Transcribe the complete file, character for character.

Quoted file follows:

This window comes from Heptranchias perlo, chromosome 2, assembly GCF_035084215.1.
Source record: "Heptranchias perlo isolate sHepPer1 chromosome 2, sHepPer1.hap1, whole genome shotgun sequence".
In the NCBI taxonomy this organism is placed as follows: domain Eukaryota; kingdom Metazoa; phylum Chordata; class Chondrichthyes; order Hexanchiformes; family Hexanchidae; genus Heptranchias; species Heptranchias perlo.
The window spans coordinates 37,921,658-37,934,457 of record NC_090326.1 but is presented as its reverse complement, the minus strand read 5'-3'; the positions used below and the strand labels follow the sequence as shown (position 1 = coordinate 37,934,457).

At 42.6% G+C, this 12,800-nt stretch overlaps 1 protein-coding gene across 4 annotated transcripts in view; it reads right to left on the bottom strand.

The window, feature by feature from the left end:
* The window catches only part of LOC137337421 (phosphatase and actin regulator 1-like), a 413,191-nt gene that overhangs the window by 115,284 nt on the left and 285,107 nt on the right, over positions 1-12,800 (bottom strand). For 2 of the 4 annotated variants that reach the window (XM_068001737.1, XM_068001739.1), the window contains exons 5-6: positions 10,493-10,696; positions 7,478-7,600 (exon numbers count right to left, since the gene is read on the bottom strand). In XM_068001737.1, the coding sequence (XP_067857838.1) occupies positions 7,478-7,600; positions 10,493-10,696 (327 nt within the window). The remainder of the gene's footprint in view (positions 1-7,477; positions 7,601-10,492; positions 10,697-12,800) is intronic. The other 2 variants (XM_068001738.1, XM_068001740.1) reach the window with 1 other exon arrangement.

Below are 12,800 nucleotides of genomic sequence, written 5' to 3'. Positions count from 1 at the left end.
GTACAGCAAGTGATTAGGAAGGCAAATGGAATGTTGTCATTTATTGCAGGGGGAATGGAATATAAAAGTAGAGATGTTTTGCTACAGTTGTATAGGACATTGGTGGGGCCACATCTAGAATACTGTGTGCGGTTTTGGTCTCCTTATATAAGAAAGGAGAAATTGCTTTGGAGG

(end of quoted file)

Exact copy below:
This window comes from Heptranchias perlo, chromosome 2, assembly GCF_035084215.1.
Source record: "Heptranchias perlo isolate sHepPer1 chromosome 2, sHepPer1.hap1, whole genome shotgun sequence".
In the NCBI taxonomy this organism is placed as follows: domain Eukaryota; kingdom Metazoa; phylum Chordata; class Chondrichthyes; order Hexanchiformes; family Hexanchidae; genus Heptranchias; species Heptranchias perlo.
The window spans coordinates 37,921,658-37,934,457 of record NC_090326.1 but is presented as its reverse complement, the minus strand read 5'-3'; the positions used below and the strand labels follow the sequence as shown (position 1 = coordinate 37,934,457).

At 42.6% G+C, this 12,800-nt stretch overlaps 1 protein-coding gene across 4 annotated transcripts in view; it reads right to left on the bottom strand.

The window, feature by feature from the left end:
* The window catches only part of LOC137337421 (phosphatase and actin regulator 1-like), a 413,191-nt gene that overhangs the window by 115,284 nt on the left and 285,107 nt on the right, over positions 1-12,800 (bottom strand). For 2 of the 4 annotated variants that reach the window (XM_068001737.1, XM_068001739.1), the window contains exons 5-6: positions 10,493-10,696; positions 7,478-7,600 (exon numbers count right to left, since the gene is read on the bottom strand). In XM_068001737.1, the coding sequence (XP_067857838.1) occupies positions 7,478-7,600; positions 10,493-10,696 (327 nt within the window). The remainder of the gene's footprint in view (positions 1-7,477; positions 7,601-10,492; positions 10,697-12,800) is intronic. The other 2 variants (XM_068001738.1, XM_068001740.1) reach the window with 1 other exon arrangement.

Below are 12,800 nucleotides of genomic sequence, written 5' to 3'. Positions count from 1 at the left end.
GTACAGCAAGTGATTAGGAAGGCAAATGGAATGTTGTCATTTATTGCAGGGGGAATGGAATATAAAAGTAGAGATGTTTTGCTACAGTTGTATAGGACATTGGTGGGGCCACATCTAGAATACTGTGTGCGGTTTTGGTCTCCTTATATAAGAAAGGAGAAATTGCTTTGGAGG